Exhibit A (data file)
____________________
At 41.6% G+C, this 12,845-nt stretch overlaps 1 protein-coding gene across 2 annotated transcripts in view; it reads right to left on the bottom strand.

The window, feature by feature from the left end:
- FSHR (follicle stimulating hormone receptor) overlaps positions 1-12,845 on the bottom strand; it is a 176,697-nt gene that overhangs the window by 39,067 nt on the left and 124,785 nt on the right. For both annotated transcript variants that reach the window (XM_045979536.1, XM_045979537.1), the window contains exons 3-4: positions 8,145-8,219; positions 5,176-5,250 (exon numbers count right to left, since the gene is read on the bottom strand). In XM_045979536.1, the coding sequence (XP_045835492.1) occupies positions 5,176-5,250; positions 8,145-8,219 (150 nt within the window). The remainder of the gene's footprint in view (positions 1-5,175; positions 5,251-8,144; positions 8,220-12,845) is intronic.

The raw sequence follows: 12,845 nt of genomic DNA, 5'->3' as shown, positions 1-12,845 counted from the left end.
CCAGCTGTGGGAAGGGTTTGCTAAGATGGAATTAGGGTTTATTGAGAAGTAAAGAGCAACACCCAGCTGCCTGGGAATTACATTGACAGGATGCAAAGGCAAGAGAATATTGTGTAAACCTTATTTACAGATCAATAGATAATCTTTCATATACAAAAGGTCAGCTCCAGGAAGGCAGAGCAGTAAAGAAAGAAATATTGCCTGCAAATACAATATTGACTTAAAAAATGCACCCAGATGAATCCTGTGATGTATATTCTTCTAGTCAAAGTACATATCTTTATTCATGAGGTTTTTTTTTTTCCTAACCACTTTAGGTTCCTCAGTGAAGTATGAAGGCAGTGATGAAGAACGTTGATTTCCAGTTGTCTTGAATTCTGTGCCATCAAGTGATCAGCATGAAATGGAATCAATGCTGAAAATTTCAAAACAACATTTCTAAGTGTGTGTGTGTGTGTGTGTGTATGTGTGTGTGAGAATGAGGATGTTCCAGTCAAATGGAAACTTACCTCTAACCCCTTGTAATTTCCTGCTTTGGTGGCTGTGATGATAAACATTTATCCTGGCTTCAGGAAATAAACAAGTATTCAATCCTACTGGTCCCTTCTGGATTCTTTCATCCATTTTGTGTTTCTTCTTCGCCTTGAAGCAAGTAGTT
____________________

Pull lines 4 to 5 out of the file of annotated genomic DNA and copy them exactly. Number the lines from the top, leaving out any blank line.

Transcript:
The raw sequence follows: 12,845 nt of genomic DNA, 5'->3' as shown, positions 1-12,845 counted from the left end.
CCAGCTGTGGGAAGGGTTTGCTAAGATGGAATTAGGGTTTATTGAGAAGTAAAGAGCAACACCCAGCTGCCTGGGAATTACATTGACAGGATGCAAAGGCAAGAGAATATTGTGTAAACCTTATTTACAGATCAATAGATAATCTTTCATATACAAAAGGTCAGCTCCAGGAAGGCAGAGCAGTAAAGAAAGAAATATTGCCTGCAAATACAATATTGACTTAAAAAATGCACCCAGATGAATCCTGTGATGTATATTCTTCTAGTCAAAGTACATATCTTTATTCATGAGGTTTTTTTTTTTCCTAACCACTTTAGGTTCCTCAGTGAAGTATGAAGGCAGTGATGAAGAACGTTGATTTCCAGTTGTCTTGAATTCTGTGCCATCAAGTGATCAGCATGAAATGGAATCAATGCTGAAAATTTCAAAACAACATTTCTAAGTGTGTGTGTGTGTGTGTGTGTATGTGTGTGTGAGAATGAGGATGTTCCAGTCAAATGGAAACTTACCTCTAACCCCTTGTAATTTCCTGCTTTGGTGGCTGTGATGATAAACATTTATCCTGGCTTCAGGAAATAAACAAGTATTCAATCCTACTGGTCCCTTCTGGATTCTTTCATCCATTTTGTGTTTCTTCTTCGCCTTGAAGCAAGTAGTT